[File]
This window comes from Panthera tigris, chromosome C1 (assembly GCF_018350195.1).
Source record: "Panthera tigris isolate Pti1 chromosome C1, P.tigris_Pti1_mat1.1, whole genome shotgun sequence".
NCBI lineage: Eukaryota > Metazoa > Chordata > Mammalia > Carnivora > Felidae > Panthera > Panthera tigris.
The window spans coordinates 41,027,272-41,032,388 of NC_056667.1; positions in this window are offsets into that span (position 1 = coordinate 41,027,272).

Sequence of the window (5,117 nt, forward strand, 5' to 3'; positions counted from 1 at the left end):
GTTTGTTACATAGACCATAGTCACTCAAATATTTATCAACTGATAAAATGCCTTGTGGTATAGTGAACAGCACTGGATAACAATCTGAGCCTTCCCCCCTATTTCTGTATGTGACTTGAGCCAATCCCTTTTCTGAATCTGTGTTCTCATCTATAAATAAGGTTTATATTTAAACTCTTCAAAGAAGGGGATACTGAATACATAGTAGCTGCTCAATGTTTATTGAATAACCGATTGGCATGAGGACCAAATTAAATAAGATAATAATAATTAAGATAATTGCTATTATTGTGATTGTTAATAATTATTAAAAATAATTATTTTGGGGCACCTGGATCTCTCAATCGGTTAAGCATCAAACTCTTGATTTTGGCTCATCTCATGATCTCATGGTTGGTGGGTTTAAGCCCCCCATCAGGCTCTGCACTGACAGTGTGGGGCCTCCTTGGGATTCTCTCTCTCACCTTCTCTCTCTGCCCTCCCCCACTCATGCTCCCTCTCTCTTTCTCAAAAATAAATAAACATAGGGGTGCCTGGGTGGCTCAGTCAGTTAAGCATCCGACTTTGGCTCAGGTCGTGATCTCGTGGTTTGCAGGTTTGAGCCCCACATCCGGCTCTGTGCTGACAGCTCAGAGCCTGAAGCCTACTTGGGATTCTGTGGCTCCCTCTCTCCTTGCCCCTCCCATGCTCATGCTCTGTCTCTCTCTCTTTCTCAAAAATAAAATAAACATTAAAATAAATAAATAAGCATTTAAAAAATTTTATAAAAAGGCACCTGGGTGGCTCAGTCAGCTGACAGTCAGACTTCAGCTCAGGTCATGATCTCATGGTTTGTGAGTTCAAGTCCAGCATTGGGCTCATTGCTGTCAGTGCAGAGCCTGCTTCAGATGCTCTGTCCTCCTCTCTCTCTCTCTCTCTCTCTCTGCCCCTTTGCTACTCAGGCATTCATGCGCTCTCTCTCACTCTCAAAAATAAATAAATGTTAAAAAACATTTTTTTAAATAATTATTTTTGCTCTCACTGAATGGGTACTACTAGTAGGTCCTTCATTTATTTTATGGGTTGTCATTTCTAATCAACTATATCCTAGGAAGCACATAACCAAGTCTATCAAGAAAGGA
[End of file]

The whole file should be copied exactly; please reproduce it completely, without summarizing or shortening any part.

This window comes from Panthera tigris, chromosome C1 (assembly GCF_018350195.1).
Source record: "Panthera tigris isolate Pti1 chromosome C1, P.tigris_Pti1_mat1.1, whole genome shotgun sequence".
NCBI lineage: Eukaryota > Metazoa > Chordata > Mammalia > Carnivora > Felidae > Panthera > Panthera tigris.
The window spans coordinates 41,027,272-41,032,388 of NC_056667.1; positions in this window are offsets into that span (position 1 = coordinate 41,027,272).

Sequence of the window (5,117 nt, forward strand, 5' to 3'; positions counted from 1 at the left end):
GTTTGTTACATAGACCATAGTCACTCAAATATTTATCAACTGATAAAATGCCTTGTGGTATAGTGAACAGCACTGGATAACAATCTGAGCCTTCCCCCCTATTTCTGTATGTGACTTGAGCCAATCCCTTTTCTGAATCTGTGTTCTCATCTATAAATAAGGTTTATATTTAAACTCTTCAAAGAAGGGGATACTGAATACATAGTAGCTGCTCAATGTTTATTGAATAACCGATTGGCATGAGGACCAAATTAAATAAGATAATAATAATTAAGATAATTGCTATTATTGTGATTGTTAATAATTATTAAAAATAATTATTTTGGGGCACCTGGATCTCTCAATCGGTTAAGCATCAAACTCTTGATTTTGGCTCATCTCATGATCTCATGGTTGGTGGGTTTAAGCCCCCCATCAGGCTCTGCACTGACAGTGTGGGGCCTCCTTGGGATTCTCTCTCTCACCTTCTCTCTCTGCCCTCCCCCACTCATGCTCCCTCTCTCTTTCTCAAAAATAAATAAACATAGGGGTGCCTGGGTGGCTCAGTCAGTTAAGCATCCGACTTTGGCTCAGGTCGTGATCTCGTGGTTTGCAGGTTTGAGCCCCACATCCGGCTCTGTGCTGACAGCTCAGAGCCTGAAGCCTACTTGGGATTCTGTGGCTCCCTCTCTCCTTGCCCCTCCCATGCTCATGCTCTGTCTCTCTCTCTTTCTCAAAAATAAAATAAACATTAAAATAAATAAATAAGCATTTAAAAAATTTTATAAAAAGGCACCTGGGTGGCTCAGTCAGCTGACAGTCAGACTTCAGCTCAGGTCATGATCTCATGGTTTGTGAGTTCAAGTCCAGCATTGGGCTCATTGCTGTCAGTGCAGAGCCTGCTTCAGATGCTCTGTCCTCCTCTCTCTCTCTCTCTCTCTCTCTGCCCCTTTGCTACTCAGGCATTCATGCGCTCTCTCTCACTCTCAAAAATAAATAAATGTTAAAAAACATTTTTTTAAATAATTATTTTTGCTCTCACTGAATGGGTACTACTAGTAGGTCCTTCATTTATTTTATGGGTTGTCATTTCTAATCAACTATATCCTAGGAAGCACATAACCAAGTCTATCAAGAAAGGA